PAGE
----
The most obvious way of imitating an echo was to pass the music between two or more groups placed at varying distances. Though doubtless practised intermittently far earlier, this was first systematically developed in the instrumental canzonas that Andrea and Giovanni Gabrieli bounced around St Mark's, Venice, in the later 16th century. And, without ever quite becoming a tradition, such spatial arrangements have recurred often enough since - from Mozart's elaborate if bland Notturno for four orchestras, K286, to Stockhausen's ricocheting Gruppen for three. Yet already by the 1680s madrigal composers - such as Lassus in his popular part-song, O la, o che bon eccho - had begun to explore the other obvious echo-equivalent of simply repeating a texture or phrase at a lesser volume. From the antiphony of diapason and echo in a Sweelinck organ fantasia to the loud and soft repetitions of a Vivaldi concerto ritornello, the device was to become one of the cliches of the Baroque - doubtless partly because it enabled composers to fill out twice as many bars from any patch of composition.

But it is Monteverdi we tend to think of as the first composer to explore the more expressive or iconographic correspondences of echoes. The flamboyant tenor duet, with one singer echoing the other, that crowns the Gloria of his Vespers of 1610 comes over not just as an embodiment of cathedral acoustics, but an emblem of the heavenly vault itself. Richer still is Act 5 of Orfeo, where the hero's lament on losing Euridice for the second time is punctuated by the dying falls of a male-voice Echo. Maybe Monteverdi was consciously emulating a tradition initiated by the echo-duet between the Soul and Heaven in Cavalieri's Rappresentazione di anima e di corpo (1600) - reminding us that one composer's borrowing from another can also be construed as an echo. In context, the Monteverdi not only seems to conjure up the desolate plain of Thrace in which the scene takes place, but, for contemporary audiences, would surely have insinuated an ironic twist to the classical myth of Echo and Narcissus.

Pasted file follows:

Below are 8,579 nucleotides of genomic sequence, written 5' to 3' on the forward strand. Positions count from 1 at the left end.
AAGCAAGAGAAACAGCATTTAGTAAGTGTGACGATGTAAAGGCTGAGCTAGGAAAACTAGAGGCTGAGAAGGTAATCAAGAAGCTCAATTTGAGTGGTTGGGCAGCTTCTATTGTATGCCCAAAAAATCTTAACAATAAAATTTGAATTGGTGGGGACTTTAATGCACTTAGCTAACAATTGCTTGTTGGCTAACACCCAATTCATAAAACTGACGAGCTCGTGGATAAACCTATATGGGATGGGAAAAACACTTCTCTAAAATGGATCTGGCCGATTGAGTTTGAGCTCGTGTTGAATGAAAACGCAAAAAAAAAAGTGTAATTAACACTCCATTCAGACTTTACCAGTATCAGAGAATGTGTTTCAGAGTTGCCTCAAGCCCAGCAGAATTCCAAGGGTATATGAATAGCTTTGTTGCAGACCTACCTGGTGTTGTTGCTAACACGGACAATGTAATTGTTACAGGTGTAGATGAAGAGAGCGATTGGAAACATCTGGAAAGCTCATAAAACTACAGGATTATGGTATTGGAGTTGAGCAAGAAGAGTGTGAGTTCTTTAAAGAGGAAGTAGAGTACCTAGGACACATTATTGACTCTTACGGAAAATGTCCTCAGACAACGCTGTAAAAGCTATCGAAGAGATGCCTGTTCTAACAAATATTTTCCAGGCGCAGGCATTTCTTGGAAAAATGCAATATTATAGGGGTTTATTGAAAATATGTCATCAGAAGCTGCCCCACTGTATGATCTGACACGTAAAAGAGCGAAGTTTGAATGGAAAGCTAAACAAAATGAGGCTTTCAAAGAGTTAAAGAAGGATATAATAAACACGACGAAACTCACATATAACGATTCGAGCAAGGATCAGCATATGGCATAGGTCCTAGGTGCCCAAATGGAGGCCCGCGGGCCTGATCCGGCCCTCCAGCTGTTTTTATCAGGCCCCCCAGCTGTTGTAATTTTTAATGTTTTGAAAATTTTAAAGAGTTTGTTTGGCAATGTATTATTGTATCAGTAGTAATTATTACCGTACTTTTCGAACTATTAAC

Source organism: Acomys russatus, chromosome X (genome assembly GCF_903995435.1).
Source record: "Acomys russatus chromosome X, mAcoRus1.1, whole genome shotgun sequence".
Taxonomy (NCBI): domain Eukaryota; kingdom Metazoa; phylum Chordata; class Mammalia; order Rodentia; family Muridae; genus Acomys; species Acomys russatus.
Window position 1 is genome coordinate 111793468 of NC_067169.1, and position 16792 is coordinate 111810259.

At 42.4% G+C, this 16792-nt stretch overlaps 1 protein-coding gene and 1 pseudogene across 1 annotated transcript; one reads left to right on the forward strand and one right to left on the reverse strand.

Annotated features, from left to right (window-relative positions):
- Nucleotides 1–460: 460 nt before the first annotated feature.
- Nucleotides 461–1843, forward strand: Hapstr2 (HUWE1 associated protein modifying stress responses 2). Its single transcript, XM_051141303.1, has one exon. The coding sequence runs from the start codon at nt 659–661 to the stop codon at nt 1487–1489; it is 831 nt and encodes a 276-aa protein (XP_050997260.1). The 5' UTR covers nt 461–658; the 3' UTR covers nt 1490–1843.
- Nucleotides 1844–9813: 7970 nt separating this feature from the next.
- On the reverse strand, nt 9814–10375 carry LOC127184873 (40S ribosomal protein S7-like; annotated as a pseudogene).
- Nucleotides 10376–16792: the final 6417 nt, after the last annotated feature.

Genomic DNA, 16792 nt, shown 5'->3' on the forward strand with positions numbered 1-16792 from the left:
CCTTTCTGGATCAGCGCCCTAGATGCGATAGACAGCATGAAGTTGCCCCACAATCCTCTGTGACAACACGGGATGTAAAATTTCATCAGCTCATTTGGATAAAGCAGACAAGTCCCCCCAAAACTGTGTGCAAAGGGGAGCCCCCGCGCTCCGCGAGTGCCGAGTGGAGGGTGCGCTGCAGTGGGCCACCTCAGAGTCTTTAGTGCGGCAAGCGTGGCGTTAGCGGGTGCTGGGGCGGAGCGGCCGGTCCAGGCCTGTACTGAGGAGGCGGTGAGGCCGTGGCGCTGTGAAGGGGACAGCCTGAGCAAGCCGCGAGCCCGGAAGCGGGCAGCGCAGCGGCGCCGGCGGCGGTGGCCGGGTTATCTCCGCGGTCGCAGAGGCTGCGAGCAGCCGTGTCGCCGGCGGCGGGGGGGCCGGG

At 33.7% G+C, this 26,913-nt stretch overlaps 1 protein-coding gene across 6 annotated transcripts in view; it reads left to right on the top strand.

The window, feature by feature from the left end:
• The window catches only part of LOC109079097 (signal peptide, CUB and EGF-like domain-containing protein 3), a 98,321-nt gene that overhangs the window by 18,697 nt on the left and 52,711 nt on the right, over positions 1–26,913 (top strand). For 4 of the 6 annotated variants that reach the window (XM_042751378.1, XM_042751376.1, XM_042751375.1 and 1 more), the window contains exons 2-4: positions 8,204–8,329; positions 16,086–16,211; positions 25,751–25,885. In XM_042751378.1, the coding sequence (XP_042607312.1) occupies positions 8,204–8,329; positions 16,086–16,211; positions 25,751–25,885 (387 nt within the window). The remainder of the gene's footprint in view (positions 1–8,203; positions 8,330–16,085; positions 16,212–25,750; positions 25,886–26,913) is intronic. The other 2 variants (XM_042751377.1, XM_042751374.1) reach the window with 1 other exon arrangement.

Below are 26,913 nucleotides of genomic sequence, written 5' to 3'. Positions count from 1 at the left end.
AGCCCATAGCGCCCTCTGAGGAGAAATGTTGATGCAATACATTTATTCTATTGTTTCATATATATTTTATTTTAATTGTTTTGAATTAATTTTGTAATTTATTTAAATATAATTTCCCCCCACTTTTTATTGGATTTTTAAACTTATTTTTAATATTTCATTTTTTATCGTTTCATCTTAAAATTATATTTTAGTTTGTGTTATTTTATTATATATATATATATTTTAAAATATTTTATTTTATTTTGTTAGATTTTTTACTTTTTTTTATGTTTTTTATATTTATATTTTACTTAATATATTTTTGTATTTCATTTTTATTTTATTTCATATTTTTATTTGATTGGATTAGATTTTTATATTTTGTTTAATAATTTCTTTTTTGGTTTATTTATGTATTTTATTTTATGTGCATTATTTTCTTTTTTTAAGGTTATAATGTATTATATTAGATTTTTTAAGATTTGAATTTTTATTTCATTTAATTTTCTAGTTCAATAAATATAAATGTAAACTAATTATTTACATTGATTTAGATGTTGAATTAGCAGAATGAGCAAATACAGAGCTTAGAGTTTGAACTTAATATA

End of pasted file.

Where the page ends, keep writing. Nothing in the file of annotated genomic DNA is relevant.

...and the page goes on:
Associations of echoes with pathos or remoteness were to run through Baroque music from Carissimi's Jephte to Purcell's Dido and Aeneas, before reemerging after a lull rather differently in 19th-century Romanticism. Now, with the enhanced technology of stage and orchestra, the effort was towards ever greater realism - the echoes of the chase in Berlioz's Royal Hunt and Storm; Wagner's reverberating fjords in The Flying Dutchman - yet on the other hand towards the weaving of echo imagery into the very fabric of symphonic discourse. The landscape-like spaciousness of Bruckner, Mahler or Sibelius surely owes as much to their continual deployment of reverberant fanfares and dying horn calls as to any vastness of form or forces. And with Debussy, for whom resonance became the very stuff of music, the motivic argument itself seems to dissolve into receding echoes of initial statements which, often enough, he seems to have withheld.

One could go on with Copland's prairie echoes and Tippett's antiphonal trumpets. The point is that, reconstituted or stylised, echoes seem to have touched off all manner of musical procedures; to have been heard, through a kind of pathetic fallacy, as expressive of all kinds of human emotion; to have symbolised innumerable dualities - from body and spirit to event and memory. For Gilbert White, pacing his hollow vales of a calm summer evening in the depths of a countryside undisturbed as yet by flight-paths, bird scarers and distant trains, there would have been still another, ultimate duality as the echoes of his hunting horn faded away; awareness of a silence more profound than many of us will ever know.

Twenty-five years ago this month, your critic - in an earlier incarnation as junior English lecturer at a south coast college of education - found himself in White's garden watching his students wander earnestly around with their sheaves of extracts from The Natural History. So intense was the noonday heat, so drowsy the hum of bees, there could be little thought of testing the reverberations from the slopes of the nearby Hanger. Far away, in London and Paris, Chicago and Prague, other students would be raising their clamour all that tumultuous summer. Yet no concatenation of 1968 has continued to echo in this pair of ears like the resonant stillness of Selborne.